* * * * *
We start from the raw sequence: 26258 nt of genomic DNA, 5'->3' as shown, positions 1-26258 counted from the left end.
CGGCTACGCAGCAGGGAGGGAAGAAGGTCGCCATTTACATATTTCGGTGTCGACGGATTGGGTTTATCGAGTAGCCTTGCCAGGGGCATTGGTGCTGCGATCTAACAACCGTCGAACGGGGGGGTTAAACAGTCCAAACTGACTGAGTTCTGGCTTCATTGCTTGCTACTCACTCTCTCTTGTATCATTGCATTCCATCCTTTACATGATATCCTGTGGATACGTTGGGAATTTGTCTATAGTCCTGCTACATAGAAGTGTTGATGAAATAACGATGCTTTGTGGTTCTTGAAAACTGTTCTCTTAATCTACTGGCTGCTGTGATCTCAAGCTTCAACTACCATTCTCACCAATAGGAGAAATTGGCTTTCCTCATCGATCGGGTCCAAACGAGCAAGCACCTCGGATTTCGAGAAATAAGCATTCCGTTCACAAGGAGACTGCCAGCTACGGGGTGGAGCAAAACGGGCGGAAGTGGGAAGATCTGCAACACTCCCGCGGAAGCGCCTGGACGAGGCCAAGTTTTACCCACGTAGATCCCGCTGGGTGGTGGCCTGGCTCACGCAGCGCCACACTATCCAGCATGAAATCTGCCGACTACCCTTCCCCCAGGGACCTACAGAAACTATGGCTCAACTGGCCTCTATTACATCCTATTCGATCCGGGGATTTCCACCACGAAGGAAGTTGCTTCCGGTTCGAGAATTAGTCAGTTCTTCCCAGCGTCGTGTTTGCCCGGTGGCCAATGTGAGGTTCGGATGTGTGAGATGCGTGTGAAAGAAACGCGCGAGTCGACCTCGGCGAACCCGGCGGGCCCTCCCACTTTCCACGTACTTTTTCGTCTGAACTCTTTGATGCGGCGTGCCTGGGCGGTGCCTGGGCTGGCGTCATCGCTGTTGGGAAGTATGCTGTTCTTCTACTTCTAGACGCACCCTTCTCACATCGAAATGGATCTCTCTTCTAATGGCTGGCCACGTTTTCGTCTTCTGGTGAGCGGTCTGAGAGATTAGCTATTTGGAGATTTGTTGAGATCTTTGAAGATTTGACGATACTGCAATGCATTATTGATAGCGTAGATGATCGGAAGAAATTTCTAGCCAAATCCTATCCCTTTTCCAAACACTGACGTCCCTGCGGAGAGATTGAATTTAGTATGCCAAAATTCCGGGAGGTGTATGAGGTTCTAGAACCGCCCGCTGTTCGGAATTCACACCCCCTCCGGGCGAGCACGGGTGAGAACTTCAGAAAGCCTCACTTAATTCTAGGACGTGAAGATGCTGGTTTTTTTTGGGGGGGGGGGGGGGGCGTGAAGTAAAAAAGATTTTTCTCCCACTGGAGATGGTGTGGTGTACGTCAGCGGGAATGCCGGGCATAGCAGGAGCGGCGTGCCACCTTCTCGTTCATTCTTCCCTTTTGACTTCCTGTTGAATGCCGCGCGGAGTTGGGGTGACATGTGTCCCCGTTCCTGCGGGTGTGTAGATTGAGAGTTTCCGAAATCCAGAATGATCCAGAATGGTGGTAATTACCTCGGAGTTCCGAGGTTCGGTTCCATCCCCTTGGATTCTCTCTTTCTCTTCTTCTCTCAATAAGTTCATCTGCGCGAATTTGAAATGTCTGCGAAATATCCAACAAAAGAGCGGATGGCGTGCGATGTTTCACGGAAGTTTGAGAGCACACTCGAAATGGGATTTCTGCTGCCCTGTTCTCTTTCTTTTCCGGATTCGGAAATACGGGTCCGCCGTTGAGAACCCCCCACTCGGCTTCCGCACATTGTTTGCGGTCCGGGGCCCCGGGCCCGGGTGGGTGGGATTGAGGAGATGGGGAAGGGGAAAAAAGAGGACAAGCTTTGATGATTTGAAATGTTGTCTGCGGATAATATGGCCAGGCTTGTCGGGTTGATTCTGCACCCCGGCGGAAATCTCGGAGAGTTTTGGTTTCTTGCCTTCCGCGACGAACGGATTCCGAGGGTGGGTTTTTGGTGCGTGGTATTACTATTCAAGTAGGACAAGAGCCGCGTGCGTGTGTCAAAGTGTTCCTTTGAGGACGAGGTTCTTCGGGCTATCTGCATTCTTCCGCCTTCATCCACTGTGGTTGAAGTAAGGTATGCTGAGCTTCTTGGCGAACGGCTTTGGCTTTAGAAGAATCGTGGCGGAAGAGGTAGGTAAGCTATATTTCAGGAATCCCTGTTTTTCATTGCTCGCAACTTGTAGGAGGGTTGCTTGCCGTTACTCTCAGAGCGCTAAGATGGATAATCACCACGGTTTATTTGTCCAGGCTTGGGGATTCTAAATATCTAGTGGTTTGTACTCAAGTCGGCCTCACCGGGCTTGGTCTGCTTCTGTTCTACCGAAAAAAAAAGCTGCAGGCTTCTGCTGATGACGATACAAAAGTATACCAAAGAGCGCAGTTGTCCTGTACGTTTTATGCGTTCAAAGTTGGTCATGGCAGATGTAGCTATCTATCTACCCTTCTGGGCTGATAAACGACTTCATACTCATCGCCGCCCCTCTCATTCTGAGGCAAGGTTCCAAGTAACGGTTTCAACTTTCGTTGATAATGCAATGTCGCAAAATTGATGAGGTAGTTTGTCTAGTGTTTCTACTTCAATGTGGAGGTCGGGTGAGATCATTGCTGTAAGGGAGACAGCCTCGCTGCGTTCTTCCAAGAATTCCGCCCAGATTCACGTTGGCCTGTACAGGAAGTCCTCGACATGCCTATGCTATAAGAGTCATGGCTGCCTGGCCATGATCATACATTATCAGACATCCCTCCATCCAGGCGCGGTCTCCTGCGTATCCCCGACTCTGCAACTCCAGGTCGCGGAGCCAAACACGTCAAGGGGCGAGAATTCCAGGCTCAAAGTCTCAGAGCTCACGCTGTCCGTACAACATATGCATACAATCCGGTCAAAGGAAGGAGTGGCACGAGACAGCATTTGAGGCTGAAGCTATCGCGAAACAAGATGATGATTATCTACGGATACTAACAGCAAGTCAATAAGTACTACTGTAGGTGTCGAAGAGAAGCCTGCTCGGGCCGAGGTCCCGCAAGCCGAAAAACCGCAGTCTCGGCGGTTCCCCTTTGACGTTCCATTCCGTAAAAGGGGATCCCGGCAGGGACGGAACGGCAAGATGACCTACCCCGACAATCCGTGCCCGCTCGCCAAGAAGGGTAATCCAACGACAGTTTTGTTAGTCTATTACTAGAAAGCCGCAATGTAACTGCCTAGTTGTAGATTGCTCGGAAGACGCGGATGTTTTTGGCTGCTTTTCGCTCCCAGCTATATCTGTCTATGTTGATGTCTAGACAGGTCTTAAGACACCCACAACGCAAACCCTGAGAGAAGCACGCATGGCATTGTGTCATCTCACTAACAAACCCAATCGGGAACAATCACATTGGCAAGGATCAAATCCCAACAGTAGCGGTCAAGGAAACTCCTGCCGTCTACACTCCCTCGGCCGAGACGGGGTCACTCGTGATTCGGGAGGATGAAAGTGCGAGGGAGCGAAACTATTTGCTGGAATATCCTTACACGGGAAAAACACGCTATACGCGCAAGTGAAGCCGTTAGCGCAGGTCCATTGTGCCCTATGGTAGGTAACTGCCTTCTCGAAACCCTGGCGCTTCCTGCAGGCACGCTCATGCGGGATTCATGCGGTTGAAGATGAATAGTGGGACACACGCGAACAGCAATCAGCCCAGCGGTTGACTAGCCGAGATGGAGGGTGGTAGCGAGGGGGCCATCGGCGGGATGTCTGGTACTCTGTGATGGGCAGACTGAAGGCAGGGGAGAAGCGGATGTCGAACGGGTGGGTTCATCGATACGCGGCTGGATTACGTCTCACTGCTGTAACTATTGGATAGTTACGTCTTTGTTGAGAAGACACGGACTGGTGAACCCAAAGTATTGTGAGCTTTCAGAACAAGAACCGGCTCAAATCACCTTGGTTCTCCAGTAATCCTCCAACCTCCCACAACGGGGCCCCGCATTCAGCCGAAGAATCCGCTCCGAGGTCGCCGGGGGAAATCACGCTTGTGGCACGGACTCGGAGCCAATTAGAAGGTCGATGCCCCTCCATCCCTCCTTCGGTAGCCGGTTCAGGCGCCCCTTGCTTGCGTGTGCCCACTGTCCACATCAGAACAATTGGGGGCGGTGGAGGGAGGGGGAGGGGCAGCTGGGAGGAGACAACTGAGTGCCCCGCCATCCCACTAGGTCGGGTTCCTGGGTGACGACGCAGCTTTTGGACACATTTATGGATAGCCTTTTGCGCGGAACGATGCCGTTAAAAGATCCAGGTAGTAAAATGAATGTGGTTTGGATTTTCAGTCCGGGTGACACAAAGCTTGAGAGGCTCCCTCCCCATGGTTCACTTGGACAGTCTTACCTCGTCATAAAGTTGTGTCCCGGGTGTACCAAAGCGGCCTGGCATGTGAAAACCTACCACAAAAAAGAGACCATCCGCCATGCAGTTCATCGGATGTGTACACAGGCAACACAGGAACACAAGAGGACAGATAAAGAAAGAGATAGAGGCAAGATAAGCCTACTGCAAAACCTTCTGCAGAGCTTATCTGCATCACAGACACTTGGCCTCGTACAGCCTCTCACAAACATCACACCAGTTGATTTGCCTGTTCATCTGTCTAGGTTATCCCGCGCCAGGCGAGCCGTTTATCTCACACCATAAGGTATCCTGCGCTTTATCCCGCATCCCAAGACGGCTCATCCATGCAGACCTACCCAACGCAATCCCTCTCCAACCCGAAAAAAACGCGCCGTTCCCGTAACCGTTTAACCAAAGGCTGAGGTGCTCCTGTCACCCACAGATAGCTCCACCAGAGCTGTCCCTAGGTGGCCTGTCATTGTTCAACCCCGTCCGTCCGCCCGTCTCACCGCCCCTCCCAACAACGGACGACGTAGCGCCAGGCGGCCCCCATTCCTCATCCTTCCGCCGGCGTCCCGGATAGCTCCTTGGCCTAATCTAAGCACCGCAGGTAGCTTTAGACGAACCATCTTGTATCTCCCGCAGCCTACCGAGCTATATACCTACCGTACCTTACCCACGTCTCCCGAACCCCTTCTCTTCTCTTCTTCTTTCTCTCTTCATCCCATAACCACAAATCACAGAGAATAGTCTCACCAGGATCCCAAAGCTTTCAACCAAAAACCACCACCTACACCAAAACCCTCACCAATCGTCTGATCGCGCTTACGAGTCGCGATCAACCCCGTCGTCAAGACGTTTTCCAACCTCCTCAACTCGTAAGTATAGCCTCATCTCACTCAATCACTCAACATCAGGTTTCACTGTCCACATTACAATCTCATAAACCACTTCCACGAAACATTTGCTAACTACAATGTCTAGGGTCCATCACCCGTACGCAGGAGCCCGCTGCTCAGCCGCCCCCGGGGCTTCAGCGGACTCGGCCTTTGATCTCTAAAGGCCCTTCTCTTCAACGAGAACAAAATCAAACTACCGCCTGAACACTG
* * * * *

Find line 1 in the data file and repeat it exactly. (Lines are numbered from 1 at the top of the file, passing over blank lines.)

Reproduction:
We start from the raw sequence: 26258 nt of genomic DNA, 5'->3' as shown, positions 1-26258 counted from the left end.